Over the years I have had a somewhat fickle relationship with London. Initially fuelled by fear and uncertainty, it quickly developed in to a curious infatuation. I was endlessly intrigued by this incongruous jigsaw of mismatched boroughs; in just one day I would experience Soho’s rainbow banners and equally colourful characters and nearby Fitzrovia’s boozers, fringed with the denim-shirt combo media brigade drinking their expense accounts dry. Covent Garden’s glorious piazza was forever throbbing with disorientated tourists, while Chelsea’s princely avenues displayed a clashing throng of young trustafarians, without a care in the world and the sage Chelsea Pensioners, in their scarlet regalia and tricorne hats, marching proudly towards the Thames, full of memories and pride.
As with most relationships, we hit a rocky patch, London and I. I left. I had to: I had unwittingly become a Londoner… and not a good one. Underground I charged defiantly at dawdling strangers, willing them to shift first, my veins erupting with fury when I had to wait a whole minute for the next tube. I was tired of my tiny house, the constant crowds and the endless noise. It had become an unhealthy relationship. The cure? The countryside.
So, here I am, out in the sticks. The air is cleaner, the houses are bigger, the gardens are private, the neighbours have names and the dreaded tube is a distant memory. So, why am I suddenly so curious about my old love, London?
Eager to get back to the capital for a dose of city life, I scoured my old haunts, dismissing every hotel one by one – too small, too noisy, too expensive… Then I stumbled upon Living Rooms, ‘the hotel alternative’. Spread across four esteemed London locations, the company offers the space and feel of a private home, with the services of a top hotel. No brainer. I booked Europa House, in leafy Little Venice – an area of the city that surprisingly, I had never stepped foot in.
Set with one of the area’s grand regency townhouses, Europe House has 13 stylish apartments each of which has access to secure underground parking, a 24-hour concierge and 3-acres of award-winning private gardens. There is also a beauty therapist, masseuse and fitness instructor on-call, oh, and a yoga mat in each bedroom, naturally.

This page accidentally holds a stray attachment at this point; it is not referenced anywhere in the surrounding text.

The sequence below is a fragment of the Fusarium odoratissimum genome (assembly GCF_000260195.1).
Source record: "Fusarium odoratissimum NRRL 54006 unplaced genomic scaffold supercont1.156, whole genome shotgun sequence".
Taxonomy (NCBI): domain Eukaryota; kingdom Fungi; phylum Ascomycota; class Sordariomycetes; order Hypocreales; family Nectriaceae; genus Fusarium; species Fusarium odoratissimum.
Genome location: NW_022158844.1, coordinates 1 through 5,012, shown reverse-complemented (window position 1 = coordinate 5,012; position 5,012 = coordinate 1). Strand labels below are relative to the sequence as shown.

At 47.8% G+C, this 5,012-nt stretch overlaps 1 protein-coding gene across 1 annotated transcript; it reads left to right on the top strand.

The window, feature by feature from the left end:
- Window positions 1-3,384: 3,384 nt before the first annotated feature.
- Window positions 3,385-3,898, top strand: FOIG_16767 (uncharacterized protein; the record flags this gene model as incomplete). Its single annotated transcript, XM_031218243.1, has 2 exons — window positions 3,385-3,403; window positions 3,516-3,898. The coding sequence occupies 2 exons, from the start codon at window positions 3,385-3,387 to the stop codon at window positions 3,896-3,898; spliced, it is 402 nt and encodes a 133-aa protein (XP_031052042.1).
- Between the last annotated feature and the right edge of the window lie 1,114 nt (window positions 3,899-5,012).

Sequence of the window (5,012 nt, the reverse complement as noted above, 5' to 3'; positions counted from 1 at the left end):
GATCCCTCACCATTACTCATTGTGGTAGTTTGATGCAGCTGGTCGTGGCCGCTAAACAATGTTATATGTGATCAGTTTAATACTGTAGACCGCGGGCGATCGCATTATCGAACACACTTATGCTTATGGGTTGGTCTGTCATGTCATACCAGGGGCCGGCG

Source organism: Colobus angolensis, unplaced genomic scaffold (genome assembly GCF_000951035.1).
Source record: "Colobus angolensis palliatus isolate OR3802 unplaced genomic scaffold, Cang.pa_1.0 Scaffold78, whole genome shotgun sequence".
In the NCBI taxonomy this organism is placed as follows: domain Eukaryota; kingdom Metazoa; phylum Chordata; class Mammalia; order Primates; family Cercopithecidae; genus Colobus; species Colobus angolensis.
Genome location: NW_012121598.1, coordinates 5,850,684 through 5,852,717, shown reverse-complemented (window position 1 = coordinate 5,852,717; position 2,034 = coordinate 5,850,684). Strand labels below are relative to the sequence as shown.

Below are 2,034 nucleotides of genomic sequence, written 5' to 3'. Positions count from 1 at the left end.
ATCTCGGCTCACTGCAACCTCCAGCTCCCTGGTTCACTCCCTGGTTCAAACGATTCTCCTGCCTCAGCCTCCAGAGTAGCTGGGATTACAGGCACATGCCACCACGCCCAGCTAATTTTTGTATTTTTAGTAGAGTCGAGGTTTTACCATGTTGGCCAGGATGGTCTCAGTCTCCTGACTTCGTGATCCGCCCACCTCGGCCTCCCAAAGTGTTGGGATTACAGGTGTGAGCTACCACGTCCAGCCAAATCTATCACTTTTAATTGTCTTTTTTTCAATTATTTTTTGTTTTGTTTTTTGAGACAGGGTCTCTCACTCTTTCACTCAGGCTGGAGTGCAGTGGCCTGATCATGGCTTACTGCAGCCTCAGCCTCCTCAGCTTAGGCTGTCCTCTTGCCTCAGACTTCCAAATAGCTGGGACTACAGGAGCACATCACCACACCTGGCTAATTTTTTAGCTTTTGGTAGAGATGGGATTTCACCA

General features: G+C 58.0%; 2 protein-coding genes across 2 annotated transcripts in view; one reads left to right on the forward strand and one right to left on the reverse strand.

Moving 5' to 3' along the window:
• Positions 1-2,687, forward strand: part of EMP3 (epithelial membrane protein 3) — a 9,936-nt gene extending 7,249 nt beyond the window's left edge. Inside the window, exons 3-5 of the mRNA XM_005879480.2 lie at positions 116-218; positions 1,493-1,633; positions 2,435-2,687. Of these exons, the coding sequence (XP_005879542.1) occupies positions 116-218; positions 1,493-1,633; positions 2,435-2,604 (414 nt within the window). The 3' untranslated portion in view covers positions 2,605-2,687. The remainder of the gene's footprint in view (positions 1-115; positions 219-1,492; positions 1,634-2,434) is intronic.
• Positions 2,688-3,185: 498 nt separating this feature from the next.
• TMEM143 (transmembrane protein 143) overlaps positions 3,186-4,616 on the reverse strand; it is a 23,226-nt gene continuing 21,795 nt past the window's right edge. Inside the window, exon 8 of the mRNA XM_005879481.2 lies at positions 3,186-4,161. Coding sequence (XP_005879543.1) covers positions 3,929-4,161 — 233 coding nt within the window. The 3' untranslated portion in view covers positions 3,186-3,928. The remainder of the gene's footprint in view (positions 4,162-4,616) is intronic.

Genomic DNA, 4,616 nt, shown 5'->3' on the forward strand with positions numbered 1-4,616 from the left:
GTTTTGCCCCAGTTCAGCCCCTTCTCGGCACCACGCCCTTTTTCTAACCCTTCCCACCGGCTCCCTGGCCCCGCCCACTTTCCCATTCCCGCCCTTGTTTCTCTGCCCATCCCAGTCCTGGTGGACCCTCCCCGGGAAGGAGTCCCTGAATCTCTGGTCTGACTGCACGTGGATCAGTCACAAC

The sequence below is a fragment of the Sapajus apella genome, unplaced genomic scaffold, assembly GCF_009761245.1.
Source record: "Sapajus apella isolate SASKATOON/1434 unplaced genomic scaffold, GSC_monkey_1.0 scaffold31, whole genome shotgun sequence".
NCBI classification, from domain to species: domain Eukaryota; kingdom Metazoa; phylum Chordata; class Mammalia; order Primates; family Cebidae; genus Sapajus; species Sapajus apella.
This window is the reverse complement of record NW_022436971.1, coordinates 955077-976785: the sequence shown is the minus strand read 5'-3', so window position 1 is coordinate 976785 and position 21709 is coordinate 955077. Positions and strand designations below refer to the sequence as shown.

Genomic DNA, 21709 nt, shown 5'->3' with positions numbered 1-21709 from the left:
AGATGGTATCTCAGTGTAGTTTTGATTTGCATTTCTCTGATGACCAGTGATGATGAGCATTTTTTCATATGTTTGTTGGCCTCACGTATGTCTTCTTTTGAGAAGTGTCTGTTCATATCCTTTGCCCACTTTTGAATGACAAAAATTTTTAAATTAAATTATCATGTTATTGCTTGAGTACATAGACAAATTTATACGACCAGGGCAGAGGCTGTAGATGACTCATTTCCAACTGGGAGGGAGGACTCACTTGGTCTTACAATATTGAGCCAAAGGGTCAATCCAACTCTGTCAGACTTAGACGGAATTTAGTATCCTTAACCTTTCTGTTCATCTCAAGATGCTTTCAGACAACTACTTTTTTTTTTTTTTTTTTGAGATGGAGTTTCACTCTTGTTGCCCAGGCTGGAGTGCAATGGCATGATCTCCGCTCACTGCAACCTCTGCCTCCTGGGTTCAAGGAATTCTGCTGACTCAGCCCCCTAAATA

My two-bedroom apartment was surprisingly spacious for a prestigious Zone 2 address, a few stops from glitzy Bond Street. Overlooking the prized gardens, custom furniture and works by Mark Brazier-Jones injected the apartment’s otherwise neutral-palate with a design-led finish. Thanks to the botanically-inspired artworks, soft furnishings and plentiful pot plants, the space felt instantly homely. The light and airy bedrooms were decked out with plumped duvets and crisp linens, the marble bathrooms featured full-sized REN toiletries and the fully-fitted kitchen came stocked with the four essentials that have served me well since leaving home; milk, caffeine, wine and chocolate biscuits. Yes, this would definitely fit the bill.
Snuggled up on the sofa, reading the welcome bumf, I instantly felt a little foolish for not bringing my 2-year old daughter, Rosie. Initially, the idea of bringing a toddler to the capital unnecessarily had seemed ridiculous. However, Europa House has a dedicated kids’ concierge and a playground in the gated garden and five minutes’ walk away jolly narrow boats ferry families straight from Little Venice’s peaceful waters, along Regent’s Canal to London Zoo. My, my London, haven’t we both grown up.